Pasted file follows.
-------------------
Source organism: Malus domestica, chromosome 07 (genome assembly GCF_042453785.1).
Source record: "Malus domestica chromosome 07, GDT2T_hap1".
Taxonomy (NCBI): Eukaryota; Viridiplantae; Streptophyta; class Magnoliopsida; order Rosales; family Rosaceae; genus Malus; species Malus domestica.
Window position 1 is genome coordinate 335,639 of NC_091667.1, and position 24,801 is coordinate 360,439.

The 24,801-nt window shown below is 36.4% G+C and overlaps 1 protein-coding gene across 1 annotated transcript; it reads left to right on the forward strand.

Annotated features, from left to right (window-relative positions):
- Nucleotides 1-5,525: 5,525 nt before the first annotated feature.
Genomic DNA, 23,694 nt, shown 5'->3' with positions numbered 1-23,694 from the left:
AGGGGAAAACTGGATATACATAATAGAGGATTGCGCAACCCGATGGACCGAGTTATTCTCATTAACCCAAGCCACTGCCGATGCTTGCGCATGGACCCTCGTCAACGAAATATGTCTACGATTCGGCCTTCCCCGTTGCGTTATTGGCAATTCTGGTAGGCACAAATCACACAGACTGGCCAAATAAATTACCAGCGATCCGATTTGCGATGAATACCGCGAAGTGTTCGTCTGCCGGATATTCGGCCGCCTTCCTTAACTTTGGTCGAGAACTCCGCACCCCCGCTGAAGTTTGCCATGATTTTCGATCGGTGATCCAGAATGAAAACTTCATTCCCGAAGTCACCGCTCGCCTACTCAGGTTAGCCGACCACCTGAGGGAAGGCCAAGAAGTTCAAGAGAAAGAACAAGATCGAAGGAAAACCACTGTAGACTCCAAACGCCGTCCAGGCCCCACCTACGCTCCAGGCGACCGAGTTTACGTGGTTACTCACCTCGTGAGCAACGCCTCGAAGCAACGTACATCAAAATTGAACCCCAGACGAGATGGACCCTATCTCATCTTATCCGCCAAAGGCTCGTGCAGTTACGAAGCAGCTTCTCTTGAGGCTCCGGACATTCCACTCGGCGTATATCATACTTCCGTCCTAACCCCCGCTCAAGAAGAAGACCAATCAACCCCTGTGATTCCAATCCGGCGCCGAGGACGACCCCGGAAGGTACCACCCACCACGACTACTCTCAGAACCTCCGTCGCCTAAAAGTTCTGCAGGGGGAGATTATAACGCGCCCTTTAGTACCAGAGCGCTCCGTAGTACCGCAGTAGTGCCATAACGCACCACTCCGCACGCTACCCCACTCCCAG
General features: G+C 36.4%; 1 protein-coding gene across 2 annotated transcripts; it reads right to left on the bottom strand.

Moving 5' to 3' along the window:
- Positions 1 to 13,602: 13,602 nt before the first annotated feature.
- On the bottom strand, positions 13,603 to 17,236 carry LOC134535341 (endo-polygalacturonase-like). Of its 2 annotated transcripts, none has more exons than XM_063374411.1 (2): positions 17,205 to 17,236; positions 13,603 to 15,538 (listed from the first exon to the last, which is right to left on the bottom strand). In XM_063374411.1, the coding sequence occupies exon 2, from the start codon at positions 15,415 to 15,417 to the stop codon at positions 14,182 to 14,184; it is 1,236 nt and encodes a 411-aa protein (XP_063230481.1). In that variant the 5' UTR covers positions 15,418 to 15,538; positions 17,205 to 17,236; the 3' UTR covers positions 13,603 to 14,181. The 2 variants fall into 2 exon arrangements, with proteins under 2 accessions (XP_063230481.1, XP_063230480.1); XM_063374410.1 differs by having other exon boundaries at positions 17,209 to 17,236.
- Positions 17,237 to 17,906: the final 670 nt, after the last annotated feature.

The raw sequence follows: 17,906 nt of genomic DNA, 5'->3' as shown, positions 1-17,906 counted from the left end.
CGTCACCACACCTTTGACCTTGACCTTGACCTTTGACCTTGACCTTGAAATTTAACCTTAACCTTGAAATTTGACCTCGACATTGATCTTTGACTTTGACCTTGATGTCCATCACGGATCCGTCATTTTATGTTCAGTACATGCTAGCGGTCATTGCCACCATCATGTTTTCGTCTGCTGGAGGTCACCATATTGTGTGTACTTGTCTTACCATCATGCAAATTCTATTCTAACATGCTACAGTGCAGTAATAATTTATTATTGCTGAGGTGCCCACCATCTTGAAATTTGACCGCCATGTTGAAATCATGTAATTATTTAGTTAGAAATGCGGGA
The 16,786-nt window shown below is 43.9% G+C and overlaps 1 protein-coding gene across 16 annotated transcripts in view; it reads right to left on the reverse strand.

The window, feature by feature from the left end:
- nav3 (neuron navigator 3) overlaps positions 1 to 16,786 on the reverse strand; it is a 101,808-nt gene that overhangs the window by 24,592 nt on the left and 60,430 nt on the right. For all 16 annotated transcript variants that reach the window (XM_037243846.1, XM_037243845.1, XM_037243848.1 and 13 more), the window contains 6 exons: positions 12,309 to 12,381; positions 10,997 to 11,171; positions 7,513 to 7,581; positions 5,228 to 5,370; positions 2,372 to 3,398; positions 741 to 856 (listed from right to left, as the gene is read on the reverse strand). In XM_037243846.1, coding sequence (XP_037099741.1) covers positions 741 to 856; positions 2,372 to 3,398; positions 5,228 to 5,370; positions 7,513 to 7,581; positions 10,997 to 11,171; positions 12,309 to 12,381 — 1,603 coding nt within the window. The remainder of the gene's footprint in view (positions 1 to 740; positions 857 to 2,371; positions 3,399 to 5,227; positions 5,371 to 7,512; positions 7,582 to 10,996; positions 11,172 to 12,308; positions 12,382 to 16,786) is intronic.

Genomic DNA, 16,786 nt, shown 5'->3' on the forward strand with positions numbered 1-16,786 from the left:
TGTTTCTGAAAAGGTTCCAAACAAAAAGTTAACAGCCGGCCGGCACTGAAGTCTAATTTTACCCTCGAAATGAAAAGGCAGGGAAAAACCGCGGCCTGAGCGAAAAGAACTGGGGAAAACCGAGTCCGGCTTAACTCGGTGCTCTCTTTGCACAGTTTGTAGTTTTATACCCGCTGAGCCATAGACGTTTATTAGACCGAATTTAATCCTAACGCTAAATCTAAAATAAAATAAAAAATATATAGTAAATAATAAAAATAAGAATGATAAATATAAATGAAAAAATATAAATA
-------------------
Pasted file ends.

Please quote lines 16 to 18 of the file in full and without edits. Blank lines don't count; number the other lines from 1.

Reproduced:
CGTCACCACACCTTTGACCTTGACCTTGACCTTTGACCTTGACCTTGAAATTTAACCTTAACCTTGAAATTTGACCTCGACATTGATCTTTGACTTTGACCTTGATGTCCATCACGGATCCGTCATTTTATGTTCAGTACATGCTAGCGGTCATTGCCACCATCATGTTTTCGTCTGCTGGAGGTCACCATATTGTGTGTACTTGTCTTACCATCATGCAAATTCTATTCTAACATGCTACAGTGCAGTAATAATTTATTATTGCTGAGGTGCCCACCATCTTGAAATTTGACCGCCATGTTGAAATCATGTAATTATTTAGTTAGAAATGCGGGA
The 16,786-nt window shown below is 43.9% G+C and overlaps 1 protein-coding gene across 16 annotated transcripts in view; it reads right to left on the reverse strand.

The window, feature by feature from the left end: